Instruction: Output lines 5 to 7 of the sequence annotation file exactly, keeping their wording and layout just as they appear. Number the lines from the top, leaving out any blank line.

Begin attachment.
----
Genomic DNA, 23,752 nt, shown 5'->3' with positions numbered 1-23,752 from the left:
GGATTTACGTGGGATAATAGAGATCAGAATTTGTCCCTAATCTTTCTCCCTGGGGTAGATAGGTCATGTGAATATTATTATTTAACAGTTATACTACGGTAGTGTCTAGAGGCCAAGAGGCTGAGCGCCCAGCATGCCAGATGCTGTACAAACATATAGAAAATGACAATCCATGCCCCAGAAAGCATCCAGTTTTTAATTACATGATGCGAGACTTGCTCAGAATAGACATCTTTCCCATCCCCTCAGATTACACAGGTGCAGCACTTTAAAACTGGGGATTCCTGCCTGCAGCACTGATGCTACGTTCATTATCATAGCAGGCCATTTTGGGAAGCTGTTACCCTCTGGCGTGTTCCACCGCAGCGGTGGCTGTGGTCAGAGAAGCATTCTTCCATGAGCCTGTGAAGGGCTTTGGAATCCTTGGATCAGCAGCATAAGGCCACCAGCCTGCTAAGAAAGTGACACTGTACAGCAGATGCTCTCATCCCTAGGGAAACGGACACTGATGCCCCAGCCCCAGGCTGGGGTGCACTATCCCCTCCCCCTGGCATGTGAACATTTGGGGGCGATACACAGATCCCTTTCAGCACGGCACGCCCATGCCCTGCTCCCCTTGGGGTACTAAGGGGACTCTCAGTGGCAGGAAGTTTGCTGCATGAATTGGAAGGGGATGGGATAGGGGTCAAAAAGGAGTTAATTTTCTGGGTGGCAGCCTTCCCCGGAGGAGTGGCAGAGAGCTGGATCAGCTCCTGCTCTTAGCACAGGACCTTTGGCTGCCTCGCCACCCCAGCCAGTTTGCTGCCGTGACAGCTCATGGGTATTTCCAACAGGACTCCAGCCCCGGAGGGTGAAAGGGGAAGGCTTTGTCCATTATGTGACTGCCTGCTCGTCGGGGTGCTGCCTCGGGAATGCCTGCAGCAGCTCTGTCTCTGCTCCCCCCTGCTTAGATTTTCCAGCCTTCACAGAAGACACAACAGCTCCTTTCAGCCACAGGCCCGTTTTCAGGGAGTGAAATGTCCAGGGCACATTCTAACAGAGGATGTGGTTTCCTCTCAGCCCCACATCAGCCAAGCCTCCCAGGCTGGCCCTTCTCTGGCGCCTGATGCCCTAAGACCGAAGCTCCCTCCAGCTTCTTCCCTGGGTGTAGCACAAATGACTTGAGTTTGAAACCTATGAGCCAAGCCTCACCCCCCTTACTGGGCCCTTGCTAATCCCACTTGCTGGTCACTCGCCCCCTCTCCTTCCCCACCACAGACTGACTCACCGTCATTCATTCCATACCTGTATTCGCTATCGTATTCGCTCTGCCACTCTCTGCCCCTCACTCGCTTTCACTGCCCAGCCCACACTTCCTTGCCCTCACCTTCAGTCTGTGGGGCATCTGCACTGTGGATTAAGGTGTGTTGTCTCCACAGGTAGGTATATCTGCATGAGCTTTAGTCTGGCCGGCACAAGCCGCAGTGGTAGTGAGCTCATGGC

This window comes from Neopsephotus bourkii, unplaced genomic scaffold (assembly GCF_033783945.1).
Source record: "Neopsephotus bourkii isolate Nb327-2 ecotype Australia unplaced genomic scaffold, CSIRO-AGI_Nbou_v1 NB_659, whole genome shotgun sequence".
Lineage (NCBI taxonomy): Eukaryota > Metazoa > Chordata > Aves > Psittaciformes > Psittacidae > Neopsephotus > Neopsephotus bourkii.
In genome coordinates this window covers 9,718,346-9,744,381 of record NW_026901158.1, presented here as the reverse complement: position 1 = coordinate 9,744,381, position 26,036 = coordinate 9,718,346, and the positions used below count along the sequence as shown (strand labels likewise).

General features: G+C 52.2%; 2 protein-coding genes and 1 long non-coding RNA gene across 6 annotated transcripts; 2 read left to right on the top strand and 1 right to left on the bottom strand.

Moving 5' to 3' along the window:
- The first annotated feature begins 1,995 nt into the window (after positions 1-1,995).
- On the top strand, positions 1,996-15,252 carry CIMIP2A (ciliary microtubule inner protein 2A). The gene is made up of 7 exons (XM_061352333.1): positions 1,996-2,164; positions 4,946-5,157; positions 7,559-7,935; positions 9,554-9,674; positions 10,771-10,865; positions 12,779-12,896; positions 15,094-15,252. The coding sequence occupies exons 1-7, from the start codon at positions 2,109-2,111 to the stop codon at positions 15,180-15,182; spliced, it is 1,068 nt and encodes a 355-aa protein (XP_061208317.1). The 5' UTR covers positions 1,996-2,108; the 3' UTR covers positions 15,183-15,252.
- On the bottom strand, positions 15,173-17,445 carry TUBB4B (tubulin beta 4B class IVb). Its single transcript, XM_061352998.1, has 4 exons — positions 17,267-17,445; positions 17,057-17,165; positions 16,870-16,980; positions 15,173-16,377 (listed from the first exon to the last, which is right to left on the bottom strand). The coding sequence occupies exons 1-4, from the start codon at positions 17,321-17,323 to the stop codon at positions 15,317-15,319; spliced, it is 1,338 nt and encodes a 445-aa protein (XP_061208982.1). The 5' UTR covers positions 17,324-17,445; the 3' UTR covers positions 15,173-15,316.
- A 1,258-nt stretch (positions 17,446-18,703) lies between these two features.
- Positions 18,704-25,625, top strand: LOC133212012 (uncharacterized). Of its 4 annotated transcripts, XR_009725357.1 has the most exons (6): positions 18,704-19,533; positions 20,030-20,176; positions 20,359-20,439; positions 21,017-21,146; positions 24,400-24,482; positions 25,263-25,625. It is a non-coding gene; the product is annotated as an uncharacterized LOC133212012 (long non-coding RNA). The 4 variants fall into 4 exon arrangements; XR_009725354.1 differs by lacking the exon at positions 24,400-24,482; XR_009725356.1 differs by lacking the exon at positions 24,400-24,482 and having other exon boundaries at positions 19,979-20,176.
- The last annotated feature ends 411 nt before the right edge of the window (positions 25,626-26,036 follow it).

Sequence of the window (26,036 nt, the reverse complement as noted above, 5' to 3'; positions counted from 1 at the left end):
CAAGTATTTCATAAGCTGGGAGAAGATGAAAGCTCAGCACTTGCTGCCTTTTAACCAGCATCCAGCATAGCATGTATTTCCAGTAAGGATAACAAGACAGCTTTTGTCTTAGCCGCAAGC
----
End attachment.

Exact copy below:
Lineage (NCBI taxonomy): Eukaryota > Metazoa > Chordata > Aves > Psittaciformes > Psittacidae > Neopsephotus > Neopsephotus bourkii.
In genome coordinates this window covers 9,718,346-9,744,381 of record NW_026901158.1, presented here as the reverse complement: position 1 = coordinate 9,744,381, position 26,036 = coordinate 9,718,346, and the positions used below count along the sequence as shown (strand labels likewise).

General features: G+C 52.2%; 2 protein-coding genes and 1 long non-coding RNA gene across 6 annotated transcripts; 2 read left to right on the top strand and 1 right to left on the bottom strand.